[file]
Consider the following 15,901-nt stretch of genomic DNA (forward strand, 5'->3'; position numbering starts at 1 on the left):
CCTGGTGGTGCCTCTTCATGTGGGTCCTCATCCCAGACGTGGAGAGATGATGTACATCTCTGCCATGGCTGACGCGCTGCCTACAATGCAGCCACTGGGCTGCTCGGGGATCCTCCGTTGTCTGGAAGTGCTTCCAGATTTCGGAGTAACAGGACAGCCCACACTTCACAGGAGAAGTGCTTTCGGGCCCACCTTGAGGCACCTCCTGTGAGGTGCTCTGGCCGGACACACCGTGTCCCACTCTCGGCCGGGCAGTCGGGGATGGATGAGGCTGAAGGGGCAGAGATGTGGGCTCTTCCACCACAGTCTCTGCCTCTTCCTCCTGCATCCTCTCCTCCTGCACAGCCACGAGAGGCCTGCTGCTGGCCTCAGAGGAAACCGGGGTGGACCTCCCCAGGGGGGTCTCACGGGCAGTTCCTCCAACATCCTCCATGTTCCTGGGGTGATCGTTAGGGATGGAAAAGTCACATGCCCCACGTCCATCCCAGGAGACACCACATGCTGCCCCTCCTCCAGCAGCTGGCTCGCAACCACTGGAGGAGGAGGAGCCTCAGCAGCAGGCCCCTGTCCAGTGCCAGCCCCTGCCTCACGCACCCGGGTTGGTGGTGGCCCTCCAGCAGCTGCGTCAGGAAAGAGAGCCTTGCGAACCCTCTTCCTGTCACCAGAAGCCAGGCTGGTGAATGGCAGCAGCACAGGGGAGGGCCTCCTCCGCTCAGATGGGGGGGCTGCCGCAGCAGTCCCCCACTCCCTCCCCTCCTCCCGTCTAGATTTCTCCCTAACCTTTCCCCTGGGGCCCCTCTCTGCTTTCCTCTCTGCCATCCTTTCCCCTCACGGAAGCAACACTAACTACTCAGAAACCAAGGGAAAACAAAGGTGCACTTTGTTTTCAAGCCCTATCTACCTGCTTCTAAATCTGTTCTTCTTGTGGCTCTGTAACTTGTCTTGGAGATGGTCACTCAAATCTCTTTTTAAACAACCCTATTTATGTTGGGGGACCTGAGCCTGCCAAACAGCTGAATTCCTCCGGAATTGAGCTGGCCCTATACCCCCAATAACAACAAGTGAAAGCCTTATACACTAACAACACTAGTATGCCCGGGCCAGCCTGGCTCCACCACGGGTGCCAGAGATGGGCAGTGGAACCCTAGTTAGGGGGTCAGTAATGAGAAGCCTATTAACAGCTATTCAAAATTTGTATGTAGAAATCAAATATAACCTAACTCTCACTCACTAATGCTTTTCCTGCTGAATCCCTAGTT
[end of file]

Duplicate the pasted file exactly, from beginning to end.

Consider the following 15,901-nt stretch of genomic DNA (forward strand, 5'->3'; position numbering starts at 1 on the left):
CCTGGTGGTGCCTCTTCATGTGGGTCCTCATCCCAGACGTGGAGAGATGATGTACATCTCTGCCATGGCTGACGCGCTGCCTACAATGCAGCCACTGGGCTGCTCGGGGATCCTCCGTTGTCTGGAAGTGCTTCCAGATTTCGGAGTAACAGGACAGCCCACACTTCACAGGAGAAGTGCTTTCGGGCCCACCTTGAGGCACCTCCTGTGAGGTGCTCTGGCCGGACACACCGTGTCCCACTCTCGGCCGGGCAGTCGGGGATGGATGAGGCTGAAGGGGCAGAGATGTGGGCTCTTCCACCACAGTCTCTGCCTCTTCCTCCTGCATCCTCTCCTCCTGCACAGCCACGAGAGGCCTGCTGCTGGCCTCAGAGGAAACCGGGGTGGACCTCCCCAGGGGGGTCTCACGGGCAGTTCCTCCAACATCCTCCATGTTCCTGGGGTGATCGTTAGGGATGGAAAAGTCACATGCCCCACGTCCATCCCAGGAGACACCACATGCTGCCCCTCCTCCAGCAGCTGGCTCGCAACCACTGGAGGAGGAGGAGCCTCAGCAGCAGGCCCCTGTCCAGTGCCAGCCCCTGCCTCACGCACCCGGGTTGGTGGTGGCCCTCCAGCAGCTGCGTCAGGAAAGAGAGCCTTGCGAACCCTCTTCCTGTCACCAGAAGCCAGGCTGGTGAATGGCAGCAGCACAGGGGAGGGCCTCCTCCGCTCAGATGGGGGGGCTGCCGCAGCAGTCCCCCACTCCCTCCCCTCCTCCCGTCTAGATTTCTCCCTAACCTTTCCCCTGGGGCCCCTCTCTGCTTTCCTCTCTGCCATCCTTTCCCCTCACGGAAGCAACACTAACTACTCAGAAACCAAGGGAAAACAAAGGTGCACTTTGTTTTCAAGCCCTATCTACCTGCTTCTAAATCTGTTCTTCTTGTGGCTCTGTAACTTGTCTTGGAGATGGTCACTCAAATCTCTTTTTAAACAACCCTATTTATGTTGGGGGACCTGAGCCTGCCAAACAGCTGAATTCCTCCGGAATTGAGCTGGCCCTATACCCCCAATAACAACAAGTGAAAGCCTTATACACTAACAACACTAGTATGCCCGGGCCAGCCTGGCTCCACCACGGGTGCCAGAGATGGGCAGTGGAACCCTAGTTAGGGGGTCAGTAATGAGAAGCCTATTAACAGCTATTCAAAATTTGTATGTAGAAATCAAATATAACCTAACTCTCACTCACTAATGCTTTTCCTGCTGAATCCCTAGTT